“The actual obscenity act said that if you published something that was depraved and corrupted, then you were guilty of obscenity. The problem was that the prosecution didn’t have to present any evidence of that. They could just say that it was apparent.” “We took that head on, and asked where their evidence was. They were trying to impose their own view.

We challenged the way they thought. They wouldn’t even let the jury in my trial see a section of the Act, they wanted to tell them how they should think about it. We were challenging all the way along the line. I defended myself, but there was a barrister called Jimmy Staples, who was a very courageous barrister and he challenged the judge a lot and actually told the jury that if they wanted to see the act, they could just go down to a certain place in Sydney and buy it for 50 cents.

That caused an uproar.” Difficulties in interpreting the Obscene Publications Act became much more apparent with Bacon’s second trial in 1972. She was charged together with John Cox for the possession and sale of Thorunka. Bacon was once again unrepresented. But this time, she called in witnesses who were readers of the publication. During the examination, the judge told Bacon that she was prejudicing her case by demonstrating evidence of the extent to which the publication was read:

Wendy Bacon: I am not afraid of that.

His Honour: And I am telling you this in your interests.

Wendy Bacon: I consider it to be in my own interests. I am not afraid to tell the jury that this paper has been shown to any number of people.

His Honour: If I were you. I would not adopt this rather daring attitude as I told you the other day.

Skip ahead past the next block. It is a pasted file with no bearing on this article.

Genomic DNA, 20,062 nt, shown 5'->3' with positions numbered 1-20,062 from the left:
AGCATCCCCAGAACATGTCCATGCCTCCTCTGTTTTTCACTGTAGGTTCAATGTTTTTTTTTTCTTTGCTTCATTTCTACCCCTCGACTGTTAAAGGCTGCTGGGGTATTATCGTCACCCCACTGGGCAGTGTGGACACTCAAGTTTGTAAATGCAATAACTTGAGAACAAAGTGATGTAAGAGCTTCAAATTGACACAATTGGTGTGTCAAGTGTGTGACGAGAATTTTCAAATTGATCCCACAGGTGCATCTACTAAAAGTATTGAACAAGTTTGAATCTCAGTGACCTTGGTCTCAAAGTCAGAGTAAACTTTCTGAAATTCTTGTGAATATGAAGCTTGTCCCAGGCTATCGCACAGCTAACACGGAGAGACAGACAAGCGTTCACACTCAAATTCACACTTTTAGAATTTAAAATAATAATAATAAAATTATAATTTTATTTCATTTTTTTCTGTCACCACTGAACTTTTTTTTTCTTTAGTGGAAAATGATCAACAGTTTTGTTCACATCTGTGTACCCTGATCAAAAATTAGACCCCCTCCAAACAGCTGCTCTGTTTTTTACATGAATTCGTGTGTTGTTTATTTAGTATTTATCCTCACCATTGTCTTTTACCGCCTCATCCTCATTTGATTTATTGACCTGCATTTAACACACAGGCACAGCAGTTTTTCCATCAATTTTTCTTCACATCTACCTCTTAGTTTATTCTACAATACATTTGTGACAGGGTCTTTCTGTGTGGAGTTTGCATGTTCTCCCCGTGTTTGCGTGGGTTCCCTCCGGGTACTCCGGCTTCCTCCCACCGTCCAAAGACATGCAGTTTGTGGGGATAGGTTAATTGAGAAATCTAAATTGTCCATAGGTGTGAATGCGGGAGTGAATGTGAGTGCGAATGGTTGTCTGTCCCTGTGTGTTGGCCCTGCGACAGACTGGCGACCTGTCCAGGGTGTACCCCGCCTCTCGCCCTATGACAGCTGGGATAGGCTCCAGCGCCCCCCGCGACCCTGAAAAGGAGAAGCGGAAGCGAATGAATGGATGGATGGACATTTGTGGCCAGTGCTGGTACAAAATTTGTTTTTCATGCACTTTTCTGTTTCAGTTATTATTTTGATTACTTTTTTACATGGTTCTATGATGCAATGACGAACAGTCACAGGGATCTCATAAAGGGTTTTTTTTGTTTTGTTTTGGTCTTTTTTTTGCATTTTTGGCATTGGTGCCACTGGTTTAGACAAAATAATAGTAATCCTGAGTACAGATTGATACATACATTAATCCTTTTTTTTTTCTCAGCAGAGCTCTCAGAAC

Wendy Bacon: I am not daring. I am trying to be honest.

Amidst the censorship trials, Tharunka’s readership was at its height. After eight days, Bacon and Cox were found guilty. They were fined $200 each and placed on five-year bonds. The Full Court of Criminal Appeal, however, overturned those convictions. “They said the judge had explained the law incorrectly”, Bacon said, “We got that charge as well. At that point, the government dropped maybe about 30 different cases that could’ve gone to trial.”

They realised the public had moved on and nobody was terribly upset about what we were publishing. That was a breakthrough – we weren’t the only people out there doing it – but we really took on the challenge. Several years after I edited Tharunka though, they introduced this thing called the Indecent Publications Act. That was really the beginning of the era where certain material would be put below counters and in plastic.

It became more of an administrative form of censorship. It wasn’t maybe until another 20 years for another student newspaper to publish a guide to shoplifting. Again, that was to shock and be satirical, and they ended up getting charged. There were a lot of years when nothing happened in that space, but even though there will always be censorship, it is not nearly as restrictive as it was in the late 60s.” In an ironic twist at the time, Frank Moorhouse, a large figure of the Sydney Push, received a literary grant from the New South Wales Government’s Cultural Grants Committee which eventually helped him to write the controversial book The Americans, Baby.

 

Tharunka Volume 16 No. 11 (1970)

 

Freedom and Literary Merit